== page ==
It’s been said that Disney films have a ‘circle of life’. After years of being heralded as a classic, they get transformed into a live-action remake, and now it’s time for The Lion King to ROAR!
Releasing in cinemas across the Middle East on 18th July 2019, this summer blockbuster will not only revive a classic hit with pioneering photo-real animation technology – delivering a film experience that will be undoubtedly WILD, but is predicted to outshine the success of The Jungle Book (2016).
Watch the trailer of The Lion King 2019:
Here’s what we know about the movie so far:
Based on Disney’s other live-action remakes and its target audience, it can be presumed that the movie’s rating in the Middle East will end up being a PG feature. Disney would want this movie to be accessible to almost everyone. Therefore, while the remake may take some creative liberties – being a tad darker than its predecessor, the studio wouldn’t risk making it PG-13.
Is the Live-action Remake a Musical too?
Disney’s live action remakes have varied in terms of how closely they match the animated movies they’re based off of. Cinderella and Beauty and the Beast were straightforward adaptations that took a few creative liberties, while Maleficent and Alice in Wonderland saw significant differences.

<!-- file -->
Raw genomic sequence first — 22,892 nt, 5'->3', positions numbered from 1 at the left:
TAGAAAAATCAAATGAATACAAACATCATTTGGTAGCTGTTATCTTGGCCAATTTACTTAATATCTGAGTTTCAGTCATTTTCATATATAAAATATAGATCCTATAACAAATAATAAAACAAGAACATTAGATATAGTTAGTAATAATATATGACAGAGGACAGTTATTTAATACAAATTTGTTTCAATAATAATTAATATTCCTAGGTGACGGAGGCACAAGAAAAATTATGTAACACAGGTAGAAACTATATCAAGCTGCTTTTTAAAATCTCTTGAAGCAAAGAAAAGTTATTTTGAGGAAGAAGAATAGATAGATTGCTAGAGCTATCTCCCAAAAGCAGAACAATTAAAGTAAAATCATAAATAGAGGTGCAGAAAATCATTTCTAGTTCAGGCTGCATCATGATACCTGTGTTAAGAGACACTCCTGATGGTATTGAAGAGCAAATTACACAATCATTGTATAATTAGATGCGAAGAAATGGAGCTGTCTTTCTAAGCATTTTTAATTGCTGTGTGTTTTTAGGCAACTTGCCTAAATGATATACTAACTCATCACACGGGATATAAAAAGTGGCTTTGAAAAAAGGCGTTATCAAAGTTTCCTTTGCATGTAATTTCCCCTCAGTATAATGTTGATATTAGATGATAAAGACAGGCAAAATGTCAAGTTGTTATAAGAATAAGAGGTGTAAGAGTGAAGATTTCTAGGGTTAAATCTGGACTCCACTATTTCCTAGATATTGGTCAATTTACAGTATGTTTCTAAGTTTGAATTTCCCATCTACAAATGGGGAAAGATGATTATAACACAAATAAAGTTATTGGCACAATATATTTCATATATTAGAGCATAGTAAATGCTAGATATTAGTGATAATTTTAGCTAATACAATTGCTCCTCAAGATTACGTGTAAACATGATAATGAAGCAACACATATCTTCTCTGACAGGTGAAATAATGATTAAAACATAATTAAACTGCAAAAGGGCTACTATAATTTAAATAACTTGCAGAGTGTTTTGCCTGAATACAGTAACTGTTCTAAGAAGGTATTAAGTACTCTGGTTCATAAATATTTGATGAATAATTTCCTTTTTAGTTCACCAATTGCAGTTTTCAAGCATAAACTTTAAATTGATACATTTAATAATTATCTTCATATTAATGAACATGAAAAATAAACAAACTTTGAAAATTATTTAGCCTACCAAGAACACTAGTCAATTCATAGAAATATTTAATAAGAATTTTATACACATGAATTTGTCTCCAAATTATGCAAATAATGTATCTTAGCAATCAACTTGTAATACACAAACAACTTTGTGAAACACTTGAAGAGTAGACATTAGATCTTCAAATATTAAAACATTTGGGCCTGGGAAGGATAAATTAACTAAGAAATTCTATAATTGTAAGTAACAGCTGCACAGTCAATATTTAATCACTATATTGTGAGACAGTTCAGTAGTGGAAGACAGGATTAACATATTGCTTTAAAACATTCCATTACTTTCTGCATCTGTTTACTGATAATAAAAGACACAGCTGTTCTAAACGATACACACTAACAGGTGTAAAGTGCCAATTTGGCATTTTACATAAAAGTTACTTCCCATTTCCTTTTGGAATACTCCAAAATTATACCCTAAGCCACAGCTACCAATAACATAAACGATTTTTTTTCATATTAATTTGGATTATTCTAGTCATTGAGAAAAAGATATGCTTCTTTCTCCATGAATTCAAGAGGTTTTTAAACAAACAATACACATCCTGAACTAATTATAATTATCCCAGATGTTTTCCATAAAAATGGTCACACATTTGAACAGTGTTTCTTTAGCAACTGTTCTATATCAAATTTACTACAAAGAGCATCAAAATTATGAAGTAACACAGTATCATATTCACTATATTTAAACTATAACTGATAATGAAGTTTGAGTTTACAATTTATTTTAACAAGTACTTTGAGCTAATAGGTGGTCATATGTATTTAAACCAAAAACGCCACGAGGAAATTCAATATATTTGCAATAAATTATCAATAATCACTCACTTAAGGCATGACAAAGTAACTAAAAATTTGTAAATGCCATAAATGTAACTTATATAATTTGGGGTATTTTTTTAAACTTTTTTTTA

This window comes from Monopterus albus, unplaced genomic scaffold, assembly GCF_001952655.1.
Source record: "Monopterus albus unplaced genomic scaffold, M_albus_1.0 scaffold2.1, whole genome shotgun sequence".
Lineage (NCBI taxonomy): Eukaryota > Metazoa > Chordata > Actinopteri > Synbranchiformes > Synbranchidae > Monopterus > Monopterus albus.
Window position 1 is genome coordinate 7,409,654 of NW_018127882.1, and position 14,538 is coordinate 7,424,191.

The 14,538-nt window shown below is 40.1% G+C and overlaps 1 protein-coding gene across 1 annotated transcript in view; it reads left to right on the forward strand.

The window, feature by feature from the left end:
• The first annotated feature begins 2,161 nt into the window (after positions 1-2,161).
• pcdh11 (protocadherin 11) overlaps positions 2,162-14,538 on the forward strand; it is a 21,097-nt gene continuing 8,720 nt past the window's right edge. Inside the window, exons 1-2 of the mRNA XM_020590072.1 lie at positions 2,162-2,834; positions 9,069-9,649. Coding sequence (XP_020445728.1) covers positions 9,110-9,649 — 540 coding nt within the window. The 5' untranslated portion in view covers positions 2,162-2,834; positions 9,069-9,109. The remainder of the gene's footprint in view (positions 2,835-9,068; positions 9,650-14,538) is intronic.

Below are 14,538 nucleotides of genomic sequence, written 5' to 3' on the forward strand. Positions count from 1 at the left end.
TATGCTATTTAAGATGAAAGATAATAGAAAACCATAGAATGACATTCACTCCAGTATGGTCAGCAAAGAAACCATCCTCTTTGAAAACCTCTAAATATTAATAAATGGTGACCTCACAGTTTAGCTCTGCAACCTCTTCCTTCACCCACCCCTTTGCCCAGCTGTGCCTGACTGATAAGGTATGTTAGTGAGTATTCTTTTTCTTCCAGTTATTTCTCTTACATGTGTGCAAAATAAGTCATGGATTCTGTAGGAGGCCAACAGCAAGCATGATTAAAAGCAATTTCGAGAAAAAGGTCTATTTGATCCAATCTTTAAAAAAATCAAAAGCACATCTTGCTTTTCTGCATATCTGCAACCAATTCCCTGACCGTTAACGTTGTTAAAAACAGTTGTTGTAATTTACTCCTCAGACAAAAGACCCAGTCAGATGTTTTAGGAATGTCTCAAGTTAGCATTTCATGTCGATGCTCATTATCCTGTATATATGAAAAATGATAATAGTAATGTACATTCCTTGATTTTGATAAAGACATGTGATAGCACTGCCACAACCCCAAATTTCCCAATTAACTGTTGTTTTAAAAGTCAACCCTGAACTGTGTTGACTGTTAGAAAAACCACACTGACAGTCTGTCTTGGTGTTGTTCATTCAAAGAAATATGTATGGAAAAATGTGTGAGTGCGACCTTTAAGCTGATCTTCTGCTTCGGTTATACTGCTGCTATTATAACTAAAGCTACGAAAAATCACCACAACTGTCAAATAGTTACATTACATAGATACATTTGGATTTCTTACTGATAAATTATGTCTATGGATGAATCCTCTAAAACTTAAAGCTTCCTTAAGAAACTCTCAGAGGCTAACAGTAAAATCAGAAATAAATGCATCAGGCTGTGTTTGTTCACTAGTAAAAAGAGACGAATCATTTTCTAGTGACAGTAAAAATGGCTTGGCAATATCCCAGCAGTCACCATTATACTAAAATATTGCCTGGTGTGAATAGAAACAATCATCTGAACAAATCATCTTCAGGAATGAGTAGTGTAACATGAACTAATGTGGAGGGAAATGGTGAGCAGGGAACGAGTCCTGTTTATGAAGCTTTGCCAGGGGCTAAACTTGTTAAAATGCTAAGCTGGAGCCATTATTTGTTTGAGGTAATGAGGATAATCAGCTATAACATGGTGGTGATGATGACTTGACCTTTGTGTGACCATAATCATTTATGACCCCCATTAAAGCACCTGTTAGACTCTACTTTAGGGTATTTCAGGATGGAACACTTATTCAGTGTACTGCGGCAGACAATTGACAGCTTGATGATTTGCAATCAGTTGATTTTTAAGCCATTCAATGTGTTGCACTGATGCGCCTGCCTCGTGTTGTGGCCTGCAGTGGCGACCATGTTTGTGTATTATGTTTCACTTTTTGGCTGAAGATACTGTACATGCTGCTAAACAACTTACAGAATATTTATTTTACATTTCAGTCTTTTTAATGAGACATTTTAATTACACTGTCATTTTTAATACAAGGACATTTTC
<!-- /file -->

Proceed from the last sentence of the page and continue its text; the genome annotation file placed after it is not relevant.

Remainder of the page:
Our guess is that we’ll have to wait and see as to how much of the live-action Lion King’s plot will deviate from the original movie. It has been confirmed that the July 2019 release will remain a musical, featuring songs that Simba and the gang made melody back in 19994 – which of course we all remember the lyrics to. However, don’t be surprised if, like in Beauty and the Beast, The Lion King remake includes a few original tunes to give it a different feel.
*Did you know – Hans Zimmer – the music supervisor/original score arranger from the 19994 classic, has been brought back to score the remake.
Jon Favreau kicked off his directing career with Made (2001), and followed with Elf (2003) and Zathura: A Space Adventure (2005). Iron Man (2008) marked his biggest blockbuster venture yet, and, along with Iron Man 2 (2010), he helped lay the groundwork for what the Marvel Cinematic Universe (MCU) would become in later years. After scaling back his MCU duties, Favreau kept the blockbuster train in motion with Cowboys and Aliens (2011), and the acclaimed comedy-drama Chef (2014), which he also wrote and starred in. His successful adaptation of The Jungle Book (2016) – Disney’s biggest hits of that year, wowed audiences, and no doubt is one of the reasons why he was tasked with executing the remake of the 1994 classic.
Favreau has proven his skills in delivering a compelling story revolved around realistic-looking, talking animals. Therefore, giving audiences a good remake of The Lion King should not be too hard a task for him, or is it? One thing to remember is that the disparity between the Indian jungle and African savannah is vast, and of course, no beast ROARS louder than lion!